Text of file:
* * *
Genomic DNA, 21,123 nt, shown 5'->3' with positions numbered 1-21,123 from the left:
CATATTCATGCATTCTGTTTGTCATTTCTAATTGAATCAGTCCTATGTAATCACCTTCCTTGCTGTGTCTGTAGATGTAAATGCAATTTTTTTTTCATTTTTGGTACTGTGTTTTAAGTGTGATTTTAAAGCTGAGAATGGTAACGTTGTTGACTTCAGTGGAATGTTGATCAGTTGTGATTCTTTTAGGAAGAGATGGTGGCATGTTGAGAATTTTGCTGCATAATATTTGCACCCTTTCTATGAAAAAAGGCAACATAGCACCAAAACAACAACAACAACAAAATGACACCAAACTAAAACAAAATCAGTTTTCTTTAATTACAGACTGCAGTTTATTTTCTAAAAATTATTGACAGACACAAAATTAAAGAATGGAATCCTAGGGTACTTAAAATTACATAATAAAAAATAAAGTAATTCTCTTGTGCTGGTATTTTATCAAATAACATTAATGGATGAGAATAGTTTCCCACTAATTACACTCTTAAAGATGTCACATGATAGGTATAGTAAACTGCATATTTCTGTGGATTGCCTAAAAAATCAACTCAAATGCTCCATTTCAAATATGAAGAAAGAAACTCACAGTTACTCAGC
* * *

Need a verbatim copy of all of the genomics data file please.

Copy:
Genomic DNA, 21,123 nt, shown 5'->3' with positions numbered 1-21,123 from the left:
CATATTCATGCATTCTGTTTGTCATTTCTAATTGAATCAGTCCTATGTAATCACCTTCCTTGCTGTGTCTGTAGATGTAAATGCAATTTTTTTTTCATTTTTGGTACTGTGTTTTAAGTGTGATTTTAAAGCTGAGAATGGTAACGTTGTTGACTTCAGTGGAATGTTGATCAGTTGTGATTCTTTTAGGAAGAGATGGTGGCATGTTGAGAATTTTGCTGCATAATATTTGCACCCTTTCTATGAAAAAAGGCAACATAGCACCAAAACAACAACAACAACAAAATGACACCAAACTAAAACAAAATCAGTTTTCTTTAATTACAGACTGCAGTTTATTTTCTAAAAATTATTGACAGACACAAAATTAAAGAATGGAATCCTAGGGTACTTAAAATTACATAATAAAAAATAAAGTAATTCTCTTGTGCTGGTATTTTATCAAATAACATTAATGGATGAGAATAGTTTCCCACTAATTACACTCTTAAAGATGTCACATGATAGGTATAGTAAACTGCATATTTCTGTGGATTGCCTAAAAAATCAACTCAAATGCTCCATTTCAAATATGAAGAAAGAAACTCACAGTTACTCAGC